).sum()
li_edge = 2 - numerator / denominator

return li_edge.item()

[docs]def node_label_informativeness(graph, y, eps=1e-8):
r"""Label informativeness (:math:\mathrm{LI}) is a characteristic of
labeled graphs proposed in the Characterizing Graph Datasets for Node
Classification: Homophily-Heterophily Dichotomy and Beyond
<https://arxiv.org/abs/2209.06177>__

Label informativeness shows how much information about a node's label we
get from knowing its neighbor's label. Formally, assume that we sample an
edge :math:(\xi,\eta) \in E. The class labels of nodes :math:\xi and
:math:\eta are then random variables :math:y_\xi and :math:y_\eta.
We want to measure the amount of knowledge the label :math:y_\eta gives
for predicting :math:y_\xi. The entropy :math:H(y_\xi) measures the
hardness' of predicting the label of :math:\xi without knowing
:math:y_\eta. Given :math:y_\eta, this value is reduced to the
conditional entropy :math:H(y_\xi|y_\eta). In other words, :math:y_\eta
reveals :math:I(y_\xi,y_\eta) = H(y_\xi) - H(y_\xi|y_\eta) information
about the label. To make the obtained quantity comparable across different
datasets, label informativeness is defined as the normalized mutual
information of :math:y_{\xi} and :math:y_{\eta}:

.. math::
\mathrm{LI} = \frac{I(y_\xi,y_\eta)}{H(y_\xi)}

Depending on the distribution used for sampling an edge
:math:(\xi, \eta), several variants of label informativeness can be
obtained. Two of them are particularly intuitive: in edge label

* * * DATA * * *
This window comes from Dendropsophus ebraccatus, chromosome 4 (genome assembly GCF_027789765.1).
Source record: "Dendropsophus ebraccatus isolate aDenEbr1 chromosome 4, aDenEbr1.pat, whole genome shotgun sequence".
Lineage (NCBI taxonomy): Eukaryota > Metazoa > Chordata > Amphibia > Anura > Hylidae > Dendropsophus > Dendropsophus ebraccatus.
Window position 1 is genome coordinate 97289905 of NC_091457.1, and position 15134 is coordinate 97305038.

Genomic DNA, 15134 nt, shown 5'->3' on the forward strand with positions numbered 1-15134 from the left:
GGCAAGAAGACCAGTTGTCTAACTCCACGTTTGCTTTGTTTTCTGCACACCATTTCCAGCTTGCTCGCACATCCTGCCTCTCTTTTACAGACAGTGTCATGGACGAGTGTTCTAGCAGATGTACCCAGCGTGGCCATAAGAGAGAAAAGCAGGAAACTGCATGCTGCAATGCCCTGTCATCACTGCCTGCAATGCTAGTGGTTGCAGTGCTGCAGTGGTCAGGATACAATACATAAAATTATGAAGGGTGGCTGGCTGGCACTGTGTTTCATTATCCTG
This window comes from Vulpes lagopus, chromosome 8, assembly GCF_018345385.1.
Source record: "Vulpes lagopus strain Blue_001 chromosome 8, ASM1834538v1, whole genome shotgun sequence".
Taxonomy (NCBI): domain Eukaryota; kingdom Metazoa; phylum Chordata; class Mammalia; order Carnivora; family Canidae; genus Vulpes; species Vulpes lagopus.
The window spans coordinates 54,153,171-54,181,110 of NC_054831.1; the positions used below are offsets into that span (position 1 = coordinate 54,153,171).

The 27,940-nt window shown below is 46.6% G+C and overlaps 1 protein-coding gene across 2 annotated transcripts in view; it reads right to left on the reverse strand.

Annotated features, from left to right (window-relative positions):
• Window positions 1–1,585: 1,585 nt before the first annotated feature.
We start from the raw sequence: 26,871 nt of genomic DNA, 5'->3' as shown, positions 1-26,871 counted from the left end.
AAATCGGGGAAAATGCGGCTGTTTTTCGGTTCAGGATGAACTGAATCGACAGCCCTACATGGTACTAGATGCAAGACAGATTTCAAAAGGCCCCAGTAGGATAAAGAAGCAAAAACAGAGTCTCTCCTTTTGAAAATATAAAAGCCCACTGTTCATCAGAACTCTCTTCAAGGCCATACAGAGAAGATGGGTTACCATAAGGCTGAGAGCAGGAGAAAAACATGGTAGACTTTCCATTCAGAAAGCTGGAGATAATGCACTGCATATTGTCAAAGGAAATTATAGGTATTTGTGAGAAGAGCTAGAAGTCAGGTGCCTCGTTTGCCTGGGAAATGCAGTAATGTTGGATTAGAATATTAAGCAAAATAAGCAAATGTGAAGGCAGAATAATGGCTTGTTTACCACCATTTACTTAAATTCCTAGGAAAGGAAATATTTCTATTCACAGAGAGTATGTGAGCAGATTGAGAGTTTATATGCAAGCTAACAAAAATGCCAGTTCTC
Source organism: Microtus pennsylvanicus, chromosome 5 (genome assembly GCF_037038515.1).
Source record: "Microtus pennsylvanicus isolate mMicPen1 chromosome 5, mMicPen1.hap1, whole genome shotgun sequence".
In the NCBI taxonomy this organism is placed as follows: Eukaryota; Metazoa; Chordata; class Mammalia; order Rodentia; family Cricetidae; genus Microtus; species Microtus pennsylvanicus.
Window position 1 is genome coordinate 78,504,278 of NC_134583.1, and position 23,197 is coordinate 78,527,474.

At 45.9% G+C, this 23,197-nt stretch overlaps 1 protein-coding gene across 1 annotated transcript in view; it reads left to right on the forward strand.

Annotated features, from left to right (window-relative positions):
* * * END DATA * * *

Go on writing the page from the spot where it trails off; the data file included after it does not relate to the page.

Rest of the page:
informativeness (:math:\mathrm{LI}_{edge}), edges are sampled uniformly
at random, and in node label informativeness (:math:\mathrm{LI}_{node}),
first a node is sampled uniformly at random and then an edge incident to it
is sampled uniformly at random. These two versions of label informativeness
differ in how they weight high/low-degree nodes. In edge label
informativeness, averaging is over the edges, thus high-degree nodes are
given more weight. In node label informativeness, averaging is over the
nodes, so all nodes are weighted equally.

This function computes node label informativeness.

Parameters
----------
graph : DGLGraph
The graph.
y : torch.Tensor
The node labels, which is a tensor of shape (|V|).
eps : float, optional
A small constant for numerical stability. (default: 1e-8)

Returns
-------
float
The node label informativeness value.

Examples
--------
>>> import dgl
>>> import torch

>>> graph = dgl.graph(([0, 1, 2, 2, 3, 4], [1, 2, 0, 3, 4, 5]))
>>> y = torch.tensor([0, 0, 0, 0, 1, 1])
>>> dgl.node_label_informativeness(graph, y)
0.3381872773170471
"""
check_pytorch()

graph = to_bidirected(graph.cpu()).to(y.device)

degrees = graph.in_degrees().float()
num_classes = y.max() + 1

class_probs = torch.zeros(num_classes).to(y.device)
dim=0, index=y, source=torch.ones(graph.num_nodes()).to(y.device)
)
class_probs /= class_probs.sum()

class_degree_weighted_probs = torch.zeros(num_classes).to(y.device)
class_degree_weighted_probs /= class_degree_weighted_probs.sum()

num_nonzero_degree_nodes = (degrees > 0).sum()

edge_probs = torch.zeros(num_classes, num_classes).to(y.device)
labels_u = y[graph.edges()[0].long()]
labels_v = y[graph.edges()[1].long()]
degrees_u = degrees[graph.edges()[0].long()]
edge_probs.index_put_(
indices=(labels_u, labels_v),
values=1 / (num_nonzero_degree_nodes * degrees_u),
accumulate=True,
)
edge_probs += eps

log = torch.log(
edge_probs
/ (class_probs[:, None] * class_degree_weighted_probs[None, :])
)
numerator = (edge_probs * log).sum()
denominator = (class_probs * torch.log(class_probs)).sum()
li_node = -numerator / denominator

return li_node.item()